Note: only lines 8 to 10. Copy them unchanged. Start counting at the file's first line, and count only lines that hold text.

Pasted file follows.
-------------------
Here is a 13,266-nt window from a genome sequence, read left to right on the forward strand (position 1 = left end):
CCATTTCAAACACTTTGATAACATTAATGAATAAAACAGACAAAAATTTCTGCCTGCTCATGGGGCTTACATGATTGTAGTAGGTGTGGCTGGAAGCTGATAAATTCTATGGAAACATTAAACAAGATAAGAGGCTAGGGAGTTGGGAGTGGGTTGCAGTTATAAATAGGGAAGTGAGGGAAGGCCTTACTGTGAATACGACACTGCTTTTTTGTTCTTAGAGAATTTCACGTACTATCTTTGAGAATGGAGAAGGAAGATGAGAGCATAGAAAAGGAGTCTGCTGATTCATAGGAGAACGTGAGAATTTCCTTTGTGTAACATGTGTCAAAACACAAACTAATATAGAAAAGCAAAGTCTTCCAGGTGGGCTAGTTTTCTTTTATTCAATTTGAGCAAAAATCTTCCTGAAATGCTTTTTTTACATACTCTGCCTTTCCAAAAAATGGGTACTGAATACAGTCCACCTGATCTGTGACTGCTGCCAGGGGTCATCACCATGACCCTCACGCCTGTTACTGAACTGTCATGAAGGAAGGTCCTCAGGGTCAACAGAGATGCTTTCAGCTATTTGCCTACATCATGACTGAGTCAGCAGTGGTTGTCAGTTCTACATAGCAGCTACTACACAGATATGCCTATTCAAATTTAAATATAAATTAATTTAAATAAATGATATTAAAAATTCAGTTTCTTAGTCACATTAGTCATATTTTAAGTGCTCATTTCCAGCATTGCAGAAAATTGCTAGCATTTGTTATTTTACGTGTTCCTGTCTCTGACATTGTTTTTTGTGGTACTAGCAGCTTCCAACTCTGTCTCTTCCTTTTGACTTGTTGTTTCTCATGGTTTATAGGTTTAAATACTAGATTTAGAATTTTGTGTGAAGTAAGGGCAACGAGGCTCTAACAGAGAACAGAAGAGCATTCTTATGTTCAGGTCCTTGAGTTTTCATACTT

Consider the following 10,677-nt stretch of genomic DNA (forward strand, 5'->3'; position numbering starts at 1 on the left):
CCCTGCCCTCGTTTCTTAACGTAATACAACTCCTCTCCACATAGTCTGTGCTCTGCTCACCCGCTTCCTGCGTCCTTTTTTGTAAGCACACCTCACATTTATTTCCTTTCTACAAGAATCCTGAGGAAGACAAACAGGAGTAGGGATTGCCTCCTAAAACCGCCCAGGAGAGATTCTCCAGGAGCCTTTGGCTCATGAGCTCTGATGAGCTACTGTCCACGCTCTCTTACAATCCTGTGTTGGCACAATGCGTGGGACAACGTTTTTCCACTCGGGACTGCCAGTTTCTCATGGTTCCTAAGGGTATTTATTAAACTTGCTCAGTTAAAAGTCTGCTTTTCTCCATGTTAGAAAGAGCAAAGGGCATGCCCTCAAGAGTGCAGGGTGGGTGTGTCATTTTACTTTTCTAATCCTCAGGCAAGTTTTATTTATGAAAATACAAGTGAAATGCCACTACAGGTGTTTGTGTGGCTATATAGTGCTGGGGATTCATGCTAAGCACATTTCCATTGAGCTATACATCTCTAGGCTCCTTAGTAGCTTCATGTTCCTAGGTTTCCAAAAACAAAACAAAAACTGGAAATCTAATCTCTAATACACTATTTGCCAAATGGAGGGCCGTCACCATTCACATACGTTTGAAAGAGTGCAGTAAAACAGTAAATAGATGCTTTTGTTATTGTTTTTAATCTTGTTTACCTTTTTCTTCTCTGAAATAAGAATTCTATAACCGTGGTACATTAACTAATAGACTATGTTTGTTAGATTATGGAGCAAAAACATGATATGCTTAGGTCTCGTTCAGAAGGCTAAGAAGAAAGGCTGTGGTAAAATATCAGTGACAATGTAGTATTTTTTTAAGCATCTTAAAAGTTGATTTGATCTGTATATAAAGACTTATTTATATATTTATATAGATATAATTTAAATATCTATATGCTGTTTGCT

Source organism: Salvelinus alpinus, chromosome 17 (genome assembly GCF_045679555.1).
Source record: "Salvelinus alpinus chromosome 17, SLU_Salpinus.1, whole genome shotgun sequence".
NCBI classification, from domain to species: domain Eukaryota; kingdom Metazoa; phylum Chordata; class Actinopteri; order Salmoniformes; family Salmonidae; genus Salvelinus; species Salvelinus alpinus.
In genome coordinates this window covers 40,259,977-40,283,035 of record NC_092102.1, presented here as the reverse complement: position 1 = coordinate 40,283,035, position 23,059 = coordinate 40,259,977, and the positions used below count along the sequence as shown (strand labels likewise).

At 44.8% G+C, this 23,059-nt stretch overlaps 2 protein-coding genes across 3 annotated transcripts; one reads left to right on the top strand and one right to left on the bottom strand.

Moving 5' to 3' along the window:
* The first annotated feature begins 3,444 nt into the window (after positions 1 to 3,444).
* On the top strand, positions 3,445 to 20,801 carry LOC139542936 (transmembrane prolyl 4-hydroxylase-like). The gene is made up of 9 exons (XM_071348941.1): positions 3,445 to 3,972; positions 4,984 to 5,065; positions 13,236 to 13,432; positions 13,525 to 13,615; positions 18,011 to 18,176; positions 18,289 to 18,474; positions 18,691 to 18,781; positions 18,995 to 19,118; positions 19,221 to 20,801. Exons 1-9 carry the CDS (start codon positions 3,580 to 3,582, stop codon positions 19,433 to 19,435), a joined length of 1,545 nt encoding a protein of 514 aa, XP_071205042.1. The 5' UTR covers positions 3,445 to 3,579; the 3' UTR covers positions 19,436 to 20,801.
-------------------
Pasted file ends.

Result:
In genome coordinates this window covers 40,259,977-40,283,035 of record NC_092102.1, presented here as the reverse complement: position 1 = coordinate 40,283,035, position 23,059 = coordinate 40,259,977, and the positions used below count along the sequence as shown (strand labels likewise).

At 44.8% G+C, this 23,059-nt stretch overlaps 2 protein-coding genes across 3 annotated transcripts; one reads left to right on the top strand and one right to left on the bottom strand.

Moving 5' to 3' along the window: